Mary Beth Hertz - technology educator

Mary Beth Hertz | Alliance for Progress Charter School

Name: Mary Beth Hertz (Website, @mbteach)
Organization: Edcamp Foundation, Alliance for Progress Charter School
Current title: Technology teacher, Board member of the Edcamp Foundation
Selected accolade: ISTE Emerging Leader in 2010

 

What is the best part of your job?

The creativity of my students.

 

What skill(s) do you feel are most important for today’s students to explore in academic settings (tech or non-tech related)?

It is important for young people to be able to read critically. In an age of information overload, it is imperative that future generations can weed out the ‘crap’ and form their own opinions.

 

For a teacher looking to use technology to connect with students, enhance learning or embrace 21st century skills, where do you suggest one begin?

My suggestion is to start small. Pick one tool or website to use each year and think carefully about the purpose that tool or site serves. Just because everyone else is using it doesn’t mean that you have to if it doesn’t fit what you are already doing in the classroom. In a nutshell, look at your learning goals for a unit and choose a technology that will enhance or better yet, transform how your students reach those goals.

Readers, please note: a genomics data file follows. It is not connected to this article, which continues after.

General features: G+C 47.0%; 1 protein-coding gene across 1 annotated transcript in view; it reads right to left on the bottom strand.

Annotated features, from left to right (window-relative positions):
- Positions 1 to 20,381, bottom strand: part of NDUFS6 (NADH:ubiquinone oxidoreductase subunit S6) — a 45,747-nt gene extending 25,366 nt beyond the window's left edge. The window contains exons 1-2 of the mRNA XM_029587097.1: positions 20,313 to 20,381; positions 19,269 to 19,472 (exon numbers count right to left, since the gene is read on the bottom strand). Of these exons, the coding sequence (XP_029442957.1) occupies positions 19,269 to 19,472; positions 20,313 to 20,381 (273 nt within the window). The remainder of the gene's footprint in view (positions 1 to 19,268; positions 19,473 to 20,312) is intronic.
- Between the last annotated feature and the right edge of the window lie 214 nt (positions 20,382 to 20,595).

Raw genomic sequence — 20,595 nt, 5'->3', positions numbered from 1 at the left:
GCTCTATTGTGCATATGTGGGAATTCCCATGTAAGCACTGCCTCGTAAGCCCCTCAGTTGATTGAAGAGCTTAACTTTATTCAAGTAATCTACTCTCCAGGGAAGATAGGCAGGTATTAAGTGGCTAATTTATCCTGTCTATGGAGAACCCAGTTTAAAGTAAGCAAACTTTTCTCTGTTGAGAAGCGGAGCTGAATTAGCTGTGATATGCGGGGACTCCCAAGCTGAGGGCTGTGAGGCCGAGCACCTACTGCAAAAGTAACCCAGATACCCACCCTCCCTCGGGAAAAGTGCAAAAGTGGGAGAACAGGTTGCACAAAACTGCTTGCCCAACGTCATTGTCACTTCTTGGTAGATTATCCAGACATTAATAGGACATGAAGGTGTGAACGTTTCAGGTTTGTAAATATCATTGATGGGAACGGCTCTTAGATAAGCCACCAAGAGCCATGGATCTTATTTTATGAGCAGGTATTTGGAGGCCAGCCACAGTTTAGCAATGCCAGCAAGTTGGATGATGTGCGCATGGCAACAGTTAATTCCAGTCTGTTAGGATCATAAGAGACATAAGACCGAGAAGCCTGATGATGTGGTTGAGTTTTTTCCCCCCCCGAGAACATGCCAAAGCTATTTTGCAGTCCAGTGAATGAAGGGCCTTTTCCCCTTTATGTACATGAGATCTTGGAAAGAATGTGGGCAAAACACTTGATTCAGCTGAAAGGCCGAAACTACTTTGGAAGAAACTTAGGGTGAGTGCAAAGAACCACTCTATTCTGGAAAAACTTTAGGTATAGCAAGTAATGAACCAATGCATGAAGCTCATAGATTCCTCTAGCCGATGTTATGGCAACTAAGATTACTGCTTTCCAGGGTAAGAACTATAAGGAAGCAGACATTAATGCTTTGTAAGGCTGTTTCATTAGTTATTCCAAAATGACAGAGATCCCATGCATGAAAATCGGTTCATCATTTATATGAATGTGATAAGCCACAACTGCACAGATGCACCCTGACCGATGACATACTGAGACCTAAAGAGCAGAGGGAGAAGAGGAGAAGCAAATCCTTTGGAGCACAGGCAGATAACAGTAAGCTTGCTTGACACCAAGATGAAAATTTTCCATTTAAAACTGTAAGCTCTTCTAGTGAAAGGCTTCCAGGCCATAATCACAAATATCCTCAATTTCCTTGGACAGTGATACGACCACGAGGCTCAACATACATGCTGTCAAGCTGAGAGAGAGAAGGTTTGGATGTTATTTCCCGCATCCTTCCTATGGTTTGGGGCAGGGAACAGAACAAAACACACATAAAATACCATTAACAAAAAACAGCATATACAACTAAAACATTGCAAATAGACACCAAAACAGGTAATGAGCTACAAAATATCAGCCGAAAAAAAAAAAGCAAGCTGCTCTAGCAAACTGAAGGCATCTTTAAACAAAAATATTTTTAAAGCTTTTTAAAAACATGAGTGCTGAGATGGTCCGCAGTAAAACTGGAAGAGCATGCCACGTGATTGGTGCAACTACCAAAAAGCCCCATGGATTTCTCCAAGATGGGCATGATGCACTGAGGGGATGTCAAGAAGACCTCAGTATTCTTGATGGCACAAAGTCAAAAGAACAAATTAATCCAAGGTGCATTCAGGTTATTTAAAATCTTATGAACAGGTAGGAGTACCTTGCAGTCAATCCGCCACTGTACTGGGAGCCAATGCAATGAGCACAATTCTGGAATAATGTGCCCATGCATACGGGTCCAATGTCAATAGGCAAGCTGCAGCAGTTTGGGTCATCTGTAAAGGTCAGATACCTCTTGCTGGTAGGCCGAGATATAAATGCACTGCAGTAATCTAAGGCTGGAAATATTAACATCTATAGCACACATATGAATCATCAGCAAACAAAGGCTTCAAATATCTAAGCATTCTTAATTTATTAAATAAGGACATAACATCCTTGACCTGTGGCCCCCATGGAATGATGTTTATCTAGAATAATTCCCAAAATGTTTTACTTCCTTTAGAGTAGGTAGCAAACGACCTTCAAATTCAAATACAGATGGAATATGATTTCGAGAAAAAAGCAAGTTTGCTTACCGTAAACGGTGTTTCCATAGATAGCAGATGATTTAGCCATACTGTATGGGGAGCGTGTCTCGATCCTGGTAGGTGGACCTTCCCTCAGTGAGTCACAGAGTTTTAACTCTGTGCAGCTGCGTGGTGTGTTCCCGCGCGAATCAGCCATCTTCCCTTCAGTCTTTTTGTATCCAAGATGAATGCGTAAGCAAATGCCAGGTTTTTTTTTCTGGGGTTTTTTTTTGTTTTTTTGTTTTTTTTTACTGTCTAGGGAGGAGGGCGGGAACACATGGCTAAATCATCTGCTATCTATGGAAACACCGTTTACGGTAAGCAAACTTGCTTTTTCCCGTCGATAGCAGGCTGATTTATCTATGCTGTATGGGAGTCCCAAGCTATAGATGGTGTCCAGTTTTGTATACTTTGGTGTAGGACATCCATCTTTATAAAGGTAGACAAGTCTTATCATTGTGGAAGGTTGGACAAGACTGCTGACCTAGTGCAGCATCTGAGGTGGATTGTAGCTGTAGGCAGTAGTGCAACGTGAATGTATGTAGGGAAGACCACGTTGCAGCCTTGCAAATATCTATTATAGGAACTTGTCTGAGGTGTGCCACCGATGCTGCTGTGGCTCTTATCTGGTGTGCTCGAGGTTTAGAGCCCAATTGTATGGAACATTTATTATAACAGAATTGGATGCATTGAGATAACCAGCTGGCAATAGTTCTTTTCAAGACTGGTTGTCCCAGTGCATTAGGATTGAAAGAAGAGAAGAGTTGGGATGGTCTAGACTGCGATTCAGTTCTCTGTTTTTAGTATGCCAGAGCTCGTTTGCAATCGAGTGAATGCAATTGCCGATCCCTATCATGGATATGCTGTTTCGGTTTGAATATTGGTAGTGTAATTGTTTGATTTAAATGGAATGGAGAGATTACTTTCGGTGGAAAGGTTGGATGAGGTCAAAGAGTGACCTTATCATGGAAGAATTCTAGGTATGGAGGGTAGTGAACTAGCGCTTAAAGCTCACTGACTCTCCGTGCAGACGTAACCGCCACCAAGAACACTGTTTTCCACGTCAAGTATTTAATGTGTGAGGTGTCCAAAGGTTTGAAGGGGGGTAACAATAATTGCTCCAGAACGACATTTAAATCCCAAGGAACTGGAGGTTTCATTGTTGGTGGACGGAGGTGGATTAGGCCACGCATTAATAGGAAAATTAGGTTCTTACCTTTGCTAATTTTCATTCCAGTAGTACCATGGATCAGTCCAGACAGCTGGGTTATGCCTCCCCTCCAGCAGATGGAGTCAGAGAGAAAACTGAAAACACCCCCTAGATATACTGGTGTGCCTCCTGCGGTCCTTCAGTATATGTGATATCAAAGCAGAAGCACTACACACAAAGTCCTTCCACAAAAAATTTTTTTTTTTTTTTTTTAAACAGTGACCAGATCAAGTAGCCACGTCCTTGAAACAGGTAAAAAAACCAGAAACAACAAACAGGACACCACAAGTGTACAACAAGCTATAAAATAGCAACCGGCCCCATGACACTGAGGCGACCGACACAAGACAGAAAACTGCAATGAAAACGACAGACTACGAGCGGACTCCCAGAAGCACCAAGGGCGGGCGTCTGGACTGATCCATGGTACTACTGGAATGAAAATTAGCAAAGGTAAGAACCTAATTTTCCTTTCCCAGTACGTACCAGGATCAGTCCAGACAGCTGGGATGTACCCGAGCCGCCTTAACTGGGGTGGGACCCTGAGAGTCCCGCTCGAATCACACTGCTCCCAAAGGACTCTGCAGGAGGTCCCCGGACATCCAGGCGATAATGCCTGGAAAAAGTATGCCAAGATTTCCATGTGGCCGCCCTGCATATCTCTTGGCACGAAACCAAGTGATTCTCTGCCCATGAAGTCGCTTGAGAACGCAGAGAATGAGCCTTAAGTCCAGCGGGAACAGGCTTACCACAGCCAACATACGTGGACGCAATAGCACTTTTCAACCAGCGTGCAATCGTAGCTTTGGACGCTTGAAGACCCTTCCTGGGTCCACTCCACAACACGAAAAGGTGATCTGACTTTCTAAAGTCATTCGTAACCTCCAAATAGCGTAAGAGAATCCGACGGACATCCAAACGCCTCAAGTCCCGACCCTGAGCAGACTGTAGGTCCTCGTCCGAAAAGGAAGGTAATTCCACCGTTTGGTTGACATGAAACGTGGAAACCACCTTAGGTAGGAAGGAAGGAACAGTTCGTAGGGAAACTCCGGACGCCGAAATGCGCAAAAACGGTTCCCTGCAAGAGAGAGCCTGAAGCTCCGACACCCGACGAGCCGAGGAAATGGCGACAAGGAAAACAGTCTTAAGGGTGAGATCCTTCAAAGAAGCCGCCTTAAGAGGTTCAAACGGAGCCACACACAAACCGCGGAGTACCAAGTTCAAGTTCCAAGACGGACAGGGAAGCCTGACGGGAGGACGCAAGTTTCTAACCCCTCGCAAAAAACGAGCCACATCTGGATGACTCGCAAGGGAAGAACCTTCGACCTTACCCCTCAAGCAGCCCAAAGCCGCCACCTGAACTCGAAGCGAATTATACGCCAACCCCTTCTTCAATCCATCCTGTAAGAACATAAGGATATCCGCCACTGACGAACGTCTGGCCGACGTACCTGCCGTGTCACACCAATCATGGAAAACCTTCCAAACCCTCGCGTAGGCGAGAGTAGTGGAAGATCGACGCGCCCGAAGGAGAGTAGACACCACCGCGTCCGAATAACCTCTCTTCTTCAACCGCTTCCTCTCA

What are you most excited about for the upcoming school year?

I have just rewritten my curriculum for this school year and focused it around four themes: Communicate, Create, Collaborate and Evaluate. Throughout the year, my students will be asking questions such as “How does technology help me communicate?” “How should I evaluate my work and the work of others when using technology?” With the help of my friend, Kristen Swanson, I have build units on those themes in various areas (Programming, Digital Storytelling, Research, Digital Citizenship…) and followed the Understanding by Design concept of Enduring Understandings and Essential Questions.

 

What was your path to your current position?

I graduated with a BA in French and African American Studies. I moved to Philly and wanted to become a teacher, so I applied to the school district’s Literacy Intern program and was accepted. I worked for a year and a half co-teaching with classroom teachers and getting my teaching certificate through night classes. My first assignment as a certified teacher was as a K-6 Science teacher, which I did for two years before being asked to take on the job of Computer Teacher when our school received 40 new iMac computers. The rest is history.

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